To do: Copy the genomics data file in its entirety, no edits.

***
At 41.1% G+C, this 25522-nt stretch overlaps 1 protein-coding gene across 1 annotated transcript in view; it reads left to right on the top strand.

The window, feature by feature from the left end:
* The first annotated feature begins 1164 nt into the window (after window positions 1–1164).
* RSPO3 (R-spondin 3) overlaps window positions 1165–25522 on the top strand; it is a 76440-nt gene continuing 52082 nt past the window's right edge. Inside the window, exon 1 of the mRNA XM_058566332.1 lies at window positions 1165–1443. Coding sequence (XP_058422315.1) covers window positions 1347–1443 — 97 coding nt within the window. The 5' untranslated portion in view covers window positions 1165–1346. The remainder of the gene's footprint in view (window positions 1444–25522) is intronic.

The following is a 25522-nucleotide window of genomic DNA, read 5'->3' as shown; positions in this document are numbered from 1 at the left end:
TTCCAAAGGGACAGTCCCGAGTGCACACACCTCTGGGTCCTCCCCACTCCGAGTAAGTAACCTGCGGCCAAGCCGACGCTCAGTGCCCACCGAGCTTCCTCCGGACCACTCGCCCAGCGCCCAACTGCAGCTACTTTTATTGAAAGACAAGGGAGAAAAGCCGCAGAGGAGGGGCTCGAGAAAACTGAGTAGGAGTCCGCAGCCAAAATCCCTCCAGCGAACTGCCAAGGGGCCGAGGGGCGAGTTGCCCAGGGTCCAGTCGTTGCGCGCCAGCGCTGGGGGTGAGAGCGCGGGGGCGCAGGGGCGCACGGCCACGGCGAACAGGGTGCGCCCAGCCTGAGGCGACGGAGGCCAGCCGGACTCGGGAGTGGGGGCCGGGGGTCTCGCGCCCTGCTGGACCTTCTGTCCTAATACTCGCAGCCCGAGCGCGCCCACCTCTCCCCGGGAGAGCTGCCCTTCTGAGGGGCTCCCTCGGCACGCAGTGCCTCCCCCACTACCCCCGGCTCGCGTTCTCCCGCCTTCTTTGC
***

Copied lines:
At 41.1% G+C, this 25522-nt stretch overlaps 1 protein-coding gene across 1 annotated transcript in view; it reads left to right on the top strand.

The window, feature by feature from the left end:
* The first annotated feature begins 1164 nt into the window (after window positions 1–1164).
* RSPO3 (R-spondin 3) overlaps window positions 1165–25522 on the top strand; it is a 76440-nt gene continuing 52082 nt past the window's right edge. Inside the window, exon 1 of the mRNA XM_058566332.1 lies at window positions 1165–1443. Coding sequence (XP_058422315.1) covers window positions 1347–1443 — 97 coding nt within the window. The 5' untranslated portion in view covers window positions 1165–1346. The remainder of the gene's footprint in view (window positions 1444–25522) is intronic.

The following is a 25522-nucleotide window of genomic DNA, read 5'->3' as shown; positions in this document are numbered from 1 at the left end:
TTCCAAAGGGACAGTCCCGAGTGCACACACCTCTGGGTCCTCCCCACTCCGAGTAAGTAACCTGCGGCCAAGCCGACGCTCAGTGCCCACCGAGCTTCCTCCGGACCACTCGCCCAGCGCCCAACTGCAGCTACTTTTATTGAAAGACAAGGGAGAAAAGCCGCAGAGGAGGGGCTCGAGAAAACTGAGTAGGAGTCCGCAGCCAAAATCCCTCCAGCGAACTGCCAAGGGGCCGAGGGGCGAGTTGCCCAGGGTCCAGTCGTTGCGCGCCAGCGCTGGGGGTGAGAGCGCGGGGGCGCAGGGGCGCACGGCCACGGCGAACAGGGTGCGCCCAGCCTGAGGCGACGGAGGCCAGCCGGACTCGGGAGTGGGGGCCGGGGGTCTCGCGCCCTGCTGGACCTTCTGTCCTAATACTCGCAGCCCGAGCGCGCCCACCTCTCCCCGGGAGAGCTGCCCTTCTGAGGGGCTCCCTCGGCACGCAGTGCCTCCCCCACTACCCCCGGCTCGCGTTCTCCCGCCTTCTTTGC